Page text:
9. When I was a little girl, I was lost from my Mom in the middle of the clothes rack. I remember hearing her, but enjoying rustling through the clothes. When she finally found me, she was too happy to scold me. I still remember how panicked she was…

  10. oooh I felt the chills just reading this, it is all too true. I lost Jacob a week or so ago (in our neighborhood) and was fit to be tied when I finally found him. He will not soon forget how scared I was, and he understands that comes from the intensity with which I love him.

    Sooo glad all was well.

  11. So glad you found her…and that she was lost in the church and not in a crowded store! God was there and watching over her 🙂

    I have very vivid memories of being lost in the local mall when I was around 6 or 7. Back in the day, there was a huge playground/slide/maze thingy right in the center and I begged & begged for my mom to just let me play. She relented, but made me promise to stay put until she returned…you can tell this happened a long time ago! Anyway, after playing for what seemed like hours, I got bored and decided to go find her. I headed straight to the store she went to and tried to look for her without getting caught – I knew I’d be in a huge amount of trouble if she saw me in there. But, when I didn’t find her, I headed back to the playground, only to get totally turned around and lost. I must have walked around for 45 minutes before a security guard finally found me and took me to the mall office. Shortly thereafter, my mom appeared with tears in her eyes – I was happily licking an ice cream cone 🙂 I still got in trouble for leaving the playground, but the ice cream made it all worth it! My mom & I would talk about that for years afterward – remembering hearing her name over the big mall intercom system and the relief she said she felt as she ran to my rescue.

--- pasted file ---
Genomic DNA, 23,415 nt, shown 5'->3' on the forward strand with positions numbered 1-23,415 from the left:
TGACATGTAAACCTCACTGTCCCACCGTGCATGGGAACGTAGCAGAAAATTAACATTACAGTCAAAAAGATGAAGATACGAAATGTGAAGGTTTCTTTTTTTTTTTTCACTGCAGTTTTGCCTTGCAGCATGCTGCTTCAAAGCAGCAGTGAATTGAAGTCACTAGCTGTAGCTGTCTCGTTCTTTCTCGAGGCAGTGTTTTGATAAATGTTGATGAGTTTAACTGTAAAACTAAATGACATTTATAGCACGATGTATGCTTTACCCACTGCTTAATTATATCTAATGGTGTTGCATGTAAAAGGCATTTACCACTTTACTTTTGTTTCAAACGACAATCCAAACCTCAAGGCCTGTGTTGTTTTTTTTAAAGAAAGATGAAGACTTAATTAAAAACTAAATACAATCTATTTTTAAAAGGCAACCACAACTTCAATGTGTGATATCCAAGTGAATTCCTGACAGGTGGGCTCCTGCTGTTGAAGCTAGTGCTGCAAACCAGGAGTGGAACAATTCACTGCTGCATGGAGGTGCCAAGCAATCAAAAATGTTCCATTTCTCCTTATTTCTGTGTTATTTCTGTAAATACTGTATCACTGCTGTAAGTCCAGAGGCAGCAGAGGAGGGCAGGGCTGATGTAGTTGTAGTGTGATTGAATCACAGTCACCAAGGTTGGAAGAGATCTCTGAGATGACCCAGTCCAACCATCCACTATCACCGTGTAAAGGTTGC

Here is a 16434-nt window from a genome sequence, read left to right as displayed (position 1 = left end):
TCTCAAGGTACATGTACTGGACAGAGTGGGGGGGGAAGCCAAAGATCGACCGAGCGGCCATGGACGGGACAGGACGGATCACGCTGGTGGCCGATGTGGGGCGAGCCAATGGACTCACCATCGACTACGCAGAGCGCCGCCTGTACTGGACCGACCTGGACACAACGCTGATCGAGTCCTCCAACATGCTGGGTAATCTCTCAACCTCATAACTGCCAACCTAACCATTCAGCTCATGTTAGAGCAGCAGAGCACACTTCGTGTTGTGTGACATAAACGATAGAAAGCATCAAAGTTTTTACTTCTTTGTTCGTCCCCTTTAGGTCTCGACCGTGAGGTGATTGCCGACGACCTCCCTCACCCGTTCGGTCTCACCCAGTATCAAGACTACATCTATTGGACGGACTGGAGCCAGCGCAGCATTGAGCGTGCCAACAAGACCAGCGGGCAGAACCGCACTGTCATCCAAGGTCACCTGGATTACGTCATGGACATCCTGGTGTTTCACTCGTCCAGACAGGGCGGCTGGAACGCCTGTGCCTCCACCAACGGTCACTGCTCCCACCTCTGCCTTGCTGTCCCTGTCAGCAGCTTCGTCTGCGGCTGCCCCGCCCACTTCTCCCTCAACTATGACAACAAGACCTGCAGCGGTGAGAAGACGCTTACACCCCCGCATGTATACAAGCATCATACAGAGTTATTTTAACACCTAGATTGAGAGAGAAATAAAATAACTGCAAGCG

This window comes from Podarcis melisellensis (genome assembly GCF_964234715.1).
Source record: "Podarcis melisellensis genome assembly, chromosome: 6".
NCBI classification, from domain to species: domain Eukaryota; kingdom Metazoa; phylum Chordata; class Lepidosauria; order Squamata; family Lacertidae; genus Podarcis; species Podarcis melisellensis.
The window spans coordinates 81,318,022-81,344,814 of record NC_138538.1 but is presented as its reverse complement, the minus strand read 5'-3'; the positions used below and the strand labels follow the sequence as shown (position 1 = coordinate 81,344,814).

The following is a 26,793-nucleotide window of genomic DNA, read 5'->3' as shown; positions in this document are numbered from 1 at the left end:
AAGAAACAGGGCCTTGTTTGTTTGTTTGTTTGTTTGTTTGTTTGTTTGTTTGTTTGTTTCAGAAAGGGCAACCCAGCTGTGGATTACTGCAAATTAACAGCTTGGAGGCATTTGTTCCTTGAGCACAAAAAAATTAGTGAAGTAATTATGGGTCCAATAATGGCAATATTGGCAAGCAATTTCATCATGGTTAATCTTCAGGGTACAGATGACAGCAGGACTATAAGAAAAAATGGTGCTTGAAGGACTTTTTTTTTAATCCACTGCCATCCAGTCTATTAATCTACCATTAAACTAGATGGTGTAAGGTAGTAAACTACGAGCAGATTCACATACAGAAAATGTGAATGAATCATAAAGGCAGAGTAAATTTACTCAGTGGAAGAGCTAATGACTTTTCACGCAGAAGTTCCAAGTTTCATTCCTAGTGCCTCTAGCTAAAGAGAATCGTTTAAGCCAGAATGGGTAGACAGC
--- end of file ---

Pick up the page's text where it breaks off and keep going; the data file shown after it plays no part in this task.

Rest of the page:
Thankfully, I haven’t experienced that yet, and I hope I never do!!

  12. i’m a very paranoid person … and i love watching without a trace as well as law and order …. not a good combination … earlier today at the mall i told my nanny to go in wiht my baby and i would just be getting something … when i got back they weren’t there … thoughts of my baby being kidnapped immediately went into my head …

    so no, you’re definitely not crazy …